“… Very insightful projection to dealing with people’s weaknesses! Indeed, we have to resist the internal force to magnify the weakness, we have to think openly on ways to maximize the goods and leave or get rid of the bads. I tend to believe that we can not keep developing everyone on everything, instead, leaders (as well parents) have to focus on the strenghts and shed no-light on the weaknesses. Nice Articulation Peter, Thanks”-Mouaz

Harvard Business Publishing Little Johnny comes home one day, looks down at his feet, and gives you his report card. You smile at him as you open it up and look inside. Then your smile disappears when you see the F in math. You also see an A (English) and two Bs (history and science). You look down at little Johnny and ask, “What happened in math, Johnny? Why did you get this F?”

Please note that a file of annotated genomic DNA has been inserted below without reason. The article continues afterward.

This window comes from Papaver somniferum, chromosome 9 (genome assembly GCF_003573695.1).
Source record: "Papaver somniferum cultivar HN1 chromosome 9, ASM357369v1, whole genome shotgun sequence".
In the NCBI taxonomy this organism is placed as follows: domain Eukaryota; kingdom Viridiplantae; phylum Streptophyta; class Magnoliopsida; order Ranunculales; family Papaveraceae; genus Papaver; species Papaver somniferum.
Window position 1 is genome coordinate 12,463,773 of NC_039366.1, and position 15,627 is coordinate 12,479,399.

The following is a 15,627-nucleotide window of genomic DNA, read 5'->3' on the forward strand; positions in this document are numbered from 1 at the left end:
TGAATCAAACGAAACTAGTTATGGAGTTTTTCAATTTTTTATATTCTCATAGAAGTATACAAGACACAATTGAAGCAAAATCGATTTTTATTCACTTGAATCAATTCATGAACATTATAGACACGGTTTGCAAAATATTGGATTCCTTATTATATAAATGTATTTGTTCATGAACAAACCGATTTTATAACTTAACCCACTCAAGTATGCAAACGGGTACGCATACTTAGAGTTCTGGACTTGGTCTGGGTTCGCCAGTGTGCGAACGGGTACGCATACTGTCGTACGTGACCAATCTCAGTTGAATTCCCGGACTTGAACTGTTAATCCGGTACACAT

We want our kids to be successful at everything they do. And if they’re not good at something, we ask why they failed. We tell them to work harder at it. Understand what went wrong, focus, and fix it.

But that’s a mistake. The wrong focus. If you dwell on Johnny’s failure, on his weakness, you’ll be setting him up for a life of struggle and low self-esteem while reducing his chances of reaching his full potential.

Also, as a side note, you won’t fix his weakness. You’ll just reinforce it.

The problem with a report card is that it measures all students against the same criteria, which ignores that each student is different with unique talents, distinct likes and dislikes, and particular aspirations. And when we see the F on little Johnny’s report card, it’s easy for us to get distracted from our primary job: to help him deeply enjoy his life and fulfill his potential by developing and deriving pleasure from his unique talents.

Read this full article at Harvard Business Publishing here.

Why You Should Encourage Weakness
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